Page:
WASHINGTON ― On July 27, 2016, Donald J. Trump stood behind a lectern in a Miami suburb and asked the Russian government to intervene in the 2016 election.
“Russia, if you’re listening, I hope you’re able to find the 30,000 emails that are missing,” Trump told a crowded press conference, referring to messages his Democratic rival, Hillary Clinton, kept on a private server and deleted. “I think you will probably be rewarded mightily by our press.”
Twelve months later, top U.S. intelligence officials have said Russian state-backed entities did something similar to what Trump asked for: They hacked and released internal Democratic Party emails to embarrass Clinton and aid Trump. The leaked materials dominated media coverage for weeks, notably in the lead-up to Election Day itself.
What’s unclear ― and currently under investigation by special counsel Robert Mueller and three congressional committees ― is whether Trump and his campaign were involved in that foreign interference effort.
Trump himself says the remark last year was sarcastic, and there is no proof yet of criminal collusion. But a pile of evidence that’s drawn attention since he made the comment shows a pattern of open cooperation. And the latest big story about Trump-Russia contacts ― regarding a June 2016 meeting between Donald Trump Jr., other campaign aides and a well-connected Russian lawyer ― proves there was a willingness in the Trump camp to accept Russian help even before Trump’s statement.
In March testimony before the Senate Intelligence Committee, former FBI agent Clint Watts explained that the Trump team and Moscow-linked media, including the site Wikileaks, spent months amplifying each other’s sharing of false information and conspiracy theories, helping the Kremlin get more bang for its buck.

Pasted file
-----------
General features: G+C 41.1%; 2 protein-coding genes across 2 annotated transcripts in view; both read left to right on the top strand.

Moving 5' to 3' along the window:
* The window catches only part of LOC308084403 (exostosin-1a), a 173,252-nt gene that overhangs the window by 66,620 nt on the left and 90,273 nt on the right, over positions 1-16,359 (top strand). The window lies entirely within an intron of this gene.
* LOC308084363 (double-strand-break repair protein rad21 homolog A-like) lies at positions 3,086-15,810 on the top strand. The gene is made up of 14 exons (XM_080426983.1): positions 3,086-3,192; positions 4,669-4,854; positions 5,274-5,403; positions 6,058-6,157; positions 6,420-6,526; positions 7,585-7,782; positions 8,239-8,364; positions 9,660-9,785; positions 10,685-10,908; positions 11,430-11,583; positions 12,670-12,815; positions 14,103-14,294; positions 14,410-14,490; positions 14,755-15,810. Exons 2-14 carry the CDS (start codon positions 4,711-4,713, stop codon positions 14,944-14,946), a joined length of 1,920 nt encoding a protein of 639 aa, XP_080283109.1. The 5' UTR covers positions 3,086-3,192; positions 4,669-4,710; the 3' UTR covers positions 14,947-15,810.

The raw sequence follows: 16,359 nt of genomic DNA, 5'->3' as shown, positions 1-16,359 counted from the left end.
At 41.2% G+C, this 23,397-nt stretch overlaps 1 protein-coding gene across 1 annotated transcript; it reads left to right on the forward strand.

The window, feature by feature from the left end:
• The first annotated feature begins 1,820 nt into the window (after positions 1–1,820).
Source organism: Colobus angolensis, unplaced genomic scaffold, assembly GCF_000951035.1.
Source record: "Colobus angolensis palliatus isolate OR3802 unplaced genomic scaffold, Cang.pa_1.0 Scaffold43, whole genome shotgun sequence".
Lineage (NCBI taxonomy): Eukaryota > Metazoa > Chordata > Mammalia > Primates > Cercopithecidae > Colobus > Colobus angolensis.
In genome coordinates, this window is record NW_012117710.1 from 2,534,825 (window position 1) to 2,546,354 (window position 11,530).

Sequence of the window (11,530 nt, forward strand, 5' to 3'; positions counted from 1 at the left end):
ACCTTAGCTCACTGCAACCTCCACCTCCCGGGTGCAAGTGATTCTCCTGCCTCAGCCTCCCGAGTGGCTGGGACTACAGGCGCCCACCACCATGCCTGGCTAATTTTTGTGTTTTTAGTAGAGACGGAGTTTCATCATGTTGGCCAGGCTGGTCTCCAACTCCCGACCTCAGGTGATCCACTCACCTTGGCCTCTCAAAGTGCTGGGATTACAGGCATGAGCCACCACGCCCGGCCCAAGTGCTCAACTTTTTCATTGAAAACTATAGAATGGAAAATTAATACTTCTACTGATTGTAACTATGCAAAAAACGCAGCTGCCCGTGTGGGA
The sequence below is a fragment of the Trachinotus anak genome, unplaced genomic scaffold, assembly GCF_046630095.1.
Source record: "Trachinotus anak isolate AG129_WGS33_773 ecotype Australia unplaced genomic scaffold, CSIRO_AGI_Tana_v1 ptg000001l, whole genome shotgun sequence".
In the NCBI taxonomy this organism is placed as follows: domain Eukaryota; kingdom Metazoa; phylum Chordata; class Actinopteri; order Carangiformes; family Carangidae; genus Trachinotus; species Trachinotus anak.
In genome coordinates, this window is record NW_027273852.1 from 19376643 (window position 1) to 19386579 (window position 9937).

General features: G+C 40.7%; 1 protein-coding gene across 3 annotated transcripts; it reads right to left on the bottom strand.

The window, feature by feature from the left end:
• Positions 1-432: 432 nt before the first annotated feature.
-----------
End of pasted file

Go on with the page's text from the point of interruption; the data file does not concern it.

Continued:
“Part of the reason active measures [by Russia] have worked in this U.S. election is because the commander-in-chief has used Russian active measures at times against his opponents,” Watts said. He described Trump’s Oct. 11 promotion of a fake news report published on Russia’s Sputnik News, and how former Trump campaign chief Paul Manafort pushed a different false story that Watts traced back to Russian sources.
“He denies the intel from the United States. He claims that the election could be rigged,” Watts said. “They parrot the same lines.”
Trump’s source for his October statement (actually made on October 10) remains unclear: whether he or someone on his team saw the erroneous Sputnik report, or viral tweets making the claim in the hours before Sputnik posted its story, or some other source. Sputnik deleted its article shortly after publication, and investigative website Bellingcat noted pro-Trump social media had spread the claim widely.
The Russian social media influence campaign also spent time trying to boost disaffection among supporters of Sen. Bernie Sanders (I-Vt.), targeting a constituency Trump repeatedly reached out to, Watts noted.
A few days after that hearing, the popular blog Lawfare shared a similar assessment in a post titled “Of Course There’s Evidence Trump Colluded With Russian Intelligence.” They provided an appendix listing the many, many times candidate Trump praised the leaks and denied growing U.S. intelligence suggesting Russia was behind them ― something he has continued to do as president.
And in May, Rep. Adam Smith (D-Wash.), the top Democrat on the House Armed Services Committee, issued a reminder that there’s more than enough smoke to suggest a fire.